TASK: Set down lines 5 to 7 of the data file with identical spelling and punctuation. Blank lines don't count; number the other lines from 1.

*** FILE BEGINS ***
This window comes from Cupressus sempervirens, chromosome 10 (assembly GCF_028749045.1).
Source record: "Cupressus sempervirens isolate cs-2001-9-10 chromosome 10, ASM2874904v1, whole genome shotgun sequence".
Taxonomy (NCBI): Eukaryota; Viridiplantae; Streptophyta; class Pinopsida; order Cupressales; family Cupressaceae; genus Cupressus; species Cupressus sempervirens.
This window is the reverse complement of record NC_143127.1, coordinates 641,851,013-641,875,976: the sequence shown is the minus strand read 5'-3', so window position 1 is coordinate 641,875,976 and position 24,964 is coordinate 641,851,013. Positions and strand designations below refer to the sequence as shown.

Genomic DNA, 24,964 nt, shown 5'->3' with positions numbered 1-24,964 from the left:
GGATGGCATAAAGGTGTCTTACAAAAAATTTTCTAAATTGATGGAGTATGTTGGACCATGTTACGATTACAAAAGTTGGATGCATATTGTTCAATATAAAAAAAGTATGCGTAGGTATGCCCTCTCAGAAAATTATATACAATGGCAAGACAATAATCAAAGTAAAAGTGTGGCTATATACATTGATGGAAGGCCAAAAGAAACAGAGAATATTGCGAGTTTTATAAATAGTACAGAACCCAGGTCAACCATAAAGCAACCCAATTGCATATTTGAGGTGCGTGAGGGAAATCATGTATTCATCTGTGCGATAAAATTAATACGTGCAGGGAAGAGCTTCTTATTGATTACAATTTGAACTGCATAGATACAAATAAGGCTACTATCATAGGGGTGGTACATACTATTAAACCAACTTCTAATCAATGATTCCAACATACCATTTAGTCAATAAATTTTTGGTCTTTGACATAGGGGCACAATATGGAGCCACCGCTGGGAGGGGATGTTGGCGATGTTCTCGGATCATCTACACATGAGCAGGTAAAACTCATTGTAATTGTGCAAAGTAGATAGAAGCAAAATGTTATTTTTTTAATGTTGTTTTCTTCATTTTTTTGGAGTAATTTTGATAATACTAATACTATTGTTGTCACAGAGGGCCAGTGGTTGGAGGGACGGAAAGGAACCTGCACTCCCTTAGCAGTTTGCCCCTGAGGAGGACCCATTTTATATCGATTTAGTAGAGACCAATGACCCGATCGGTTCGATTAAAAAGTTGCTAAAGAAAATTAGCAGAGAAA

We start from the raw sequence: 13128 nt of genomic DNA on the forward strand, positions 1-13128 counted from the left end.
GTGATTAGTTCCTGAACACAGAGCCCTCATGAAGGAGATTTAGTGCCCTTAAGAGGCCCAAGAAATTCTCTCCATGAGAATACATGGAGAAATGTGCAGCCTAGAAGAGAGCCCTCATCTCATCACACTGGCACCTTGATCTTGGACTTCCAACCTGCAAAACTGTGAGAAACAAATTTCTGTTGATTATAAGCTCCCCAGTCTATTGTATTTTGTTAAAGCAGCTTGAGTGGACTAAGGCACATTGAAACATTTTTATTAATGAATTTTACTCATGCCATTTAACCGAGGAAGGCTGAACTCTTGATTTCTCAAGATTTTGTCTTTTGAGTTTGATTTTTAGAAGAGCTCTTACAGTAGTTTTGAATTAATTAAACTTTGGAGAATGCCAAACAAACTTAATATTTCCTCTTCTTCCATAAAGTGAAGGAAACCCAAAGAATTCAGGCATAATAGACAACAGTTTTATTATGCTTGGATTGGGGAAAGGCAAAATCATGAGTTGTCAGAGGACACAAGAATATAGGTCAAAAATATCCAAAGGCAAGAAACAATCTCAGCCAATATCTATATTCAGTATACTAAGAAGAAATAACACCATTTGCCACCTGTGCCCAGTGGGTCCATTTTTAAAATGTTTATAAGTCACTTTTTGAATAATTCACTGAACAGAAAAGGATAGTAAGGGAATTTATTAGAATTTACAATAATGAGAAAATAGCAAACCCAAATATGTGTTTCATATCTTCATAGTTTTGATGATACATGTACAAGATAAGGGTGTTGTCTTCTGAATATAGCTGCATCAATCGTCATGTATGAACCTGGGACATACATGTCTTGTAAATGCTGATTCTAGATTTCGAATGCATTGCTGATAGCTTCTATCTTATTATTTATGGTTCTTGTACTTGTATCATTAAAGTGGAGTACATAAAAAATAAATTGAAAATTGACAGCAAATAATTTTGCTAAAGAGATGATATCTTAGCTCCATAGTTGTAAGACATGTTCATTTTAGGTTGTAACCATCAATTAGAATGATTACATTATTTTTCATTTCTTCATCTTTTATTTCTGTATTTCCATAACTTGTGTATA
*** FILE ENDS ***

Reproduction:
Genomic DNA, 24,964 nt, shown 5'->3' with positions numbered 1-24,964 from the left:
GGATGGCATAAAGGTGTCTTACAAAAAATTTTCTAAATTGATGGAGTATGTTGGACCATGTTACGATTACAAAAGTTGGATGCATATTGTTCAATATAAAAAAAGTATGCGTAGGTATGCCCTCTCAGAAAATTATATACAATGGCAAGACAATAATCAAAGTAAAAGTGTGGCTATATACATTGATGGAAGGCCAAAAGAAACAGAGAATATTGCGAGTTTTATAAATAGTACAGAACCCAGGTCAACCATAAAGCAACCCAATTGCATATTTGAGGTGCGTGAGGGAAATCATGTATTCATCTGTGCGATAAAATTAATACGTGCAGGGAAGAGCTTCTTATTGATTACAATTTGAACTGCATAGATACAAATAAGGCTACTATCATAGGGGTGGTACATACTATTAAACCAACTTCTAATCAATGATTCCAACATACCATTTAGTCAATAAATTTTTGGTCTTTGACATAGGGGCACAATATGGAGCCACCGCTGGGAGGGGATGTTGGCGATGTTCTCGGATCATCTACACATGAGCAGGTAAAACTCATTGTAATTGTGCAAAGTAGATAGAAGCAAAATGTTATTTTTTTAATGTTGTTTTCTTCATTTTTTTGGAGTAATTTTGATAATACTAATACTATTGTTGTCACAGAGGGCCAGTGGTTGGAGGGACGGAAAGGAACCTGCACTCCCTTAGCAGTTTGCCCCTGAGGAGGACCCATTTTATATCGATTTAGTAGAGACCAATGACCCGATCGGTTCGATTAAAAAGTTGCTAAAGAAAATTAGCAGAGAAA

We start from the raw sequence: 13128 nt of genomic DNA on the forward strand, positions 1-13128 counted from the left end.